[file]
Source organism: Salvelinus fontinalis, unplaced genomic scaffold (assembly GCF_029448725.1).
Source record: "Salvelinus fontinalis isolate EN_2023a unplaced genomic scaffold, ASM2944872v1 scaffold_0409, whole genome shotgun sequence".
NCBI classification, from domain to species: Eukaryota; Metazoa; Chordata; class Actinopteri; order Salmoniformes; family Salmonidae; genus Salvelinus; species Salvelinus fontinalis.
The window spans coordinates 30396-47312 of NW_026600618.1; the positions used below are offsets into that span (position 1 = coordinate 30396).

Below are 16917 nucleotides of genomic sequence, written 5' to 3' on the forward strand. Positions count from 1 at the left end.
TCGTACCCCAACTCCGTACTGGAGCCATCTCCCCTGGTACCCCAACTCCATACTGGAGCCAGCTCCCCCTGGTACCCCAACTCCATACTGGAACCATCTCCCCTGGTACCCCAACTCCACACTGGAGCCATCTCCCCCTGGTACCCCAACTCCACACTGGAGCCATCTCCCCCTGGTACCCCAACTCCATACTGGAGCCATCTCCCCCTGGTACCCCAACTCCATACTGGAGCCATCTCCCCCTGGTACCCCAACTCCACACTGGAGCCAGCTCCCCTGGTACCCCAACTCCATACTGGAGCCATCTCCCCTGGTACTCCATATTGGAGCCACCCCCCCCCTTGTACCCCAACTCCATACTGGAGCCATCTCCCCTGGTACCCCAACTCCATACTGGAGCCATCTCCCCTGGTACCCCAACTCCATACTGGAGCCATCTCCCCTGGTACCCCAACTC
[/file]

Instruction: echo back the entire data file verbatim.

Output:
Source organism: Salvelinus fontinalis, unplaced genomic scaffold (assembly GCF_029448725.1).
Source record: "Salvelinus fontinalis isolate EN_2023a unplaced genomic scaffold, ASM2944872v1 scaffold_0409, whole genome shotgun sequence".
NCBI classification, from domain to species: Eukaryota; Metazoa; Chordata; class Actinopteri; order Salmoniformes; family Salmonidae; genus Salvelinus; species Salvelinus fontinalis.
The window spans coordinates 30396-47312 of NW_026600618.1; the positions used below are offsets into that span (position 1 = coordinate 30396).

Below are 16917 nucleotides of genomic sequence, written 5' to 3' on the forward strand. Positions count from 1 at the left end.
TCGTACCCCAACTCCGTACTGGAGCCATCTCCCCTGGTACCCCAACTCCATACTGGAGCCAGCTCCCCCTGGTACCCCAACTCCATACTGGAACCATCTCCCCTGGTACCCCAACTCCACACTGGAGCCATCTCCCCCTGGTACCCCAACTCCACACTGGAGCCATCTCCCCCTGGTACCCCAACTCCATACTGGAGCCATCTCCCCCTGGTACCCCAACTCCATACTGGAGCCATCTCCCCCTGGTACCCCAACTCCACACTGGAGCCAGCTCCCCTGGTACCCCAACTCCATACTGGAGCCATCTCCCCTGGTACTCCATATTGGAGCCACCCCCCCCCTTGTACCCCAACTCCATACTGGAGCCATCTCCCCTGGTACCCCAACTCCATACTGGAGCCATCTCCCCTGGTACCCCAACTCCATACTGGAGCCATCTCCCCTGGTACCCCAACTC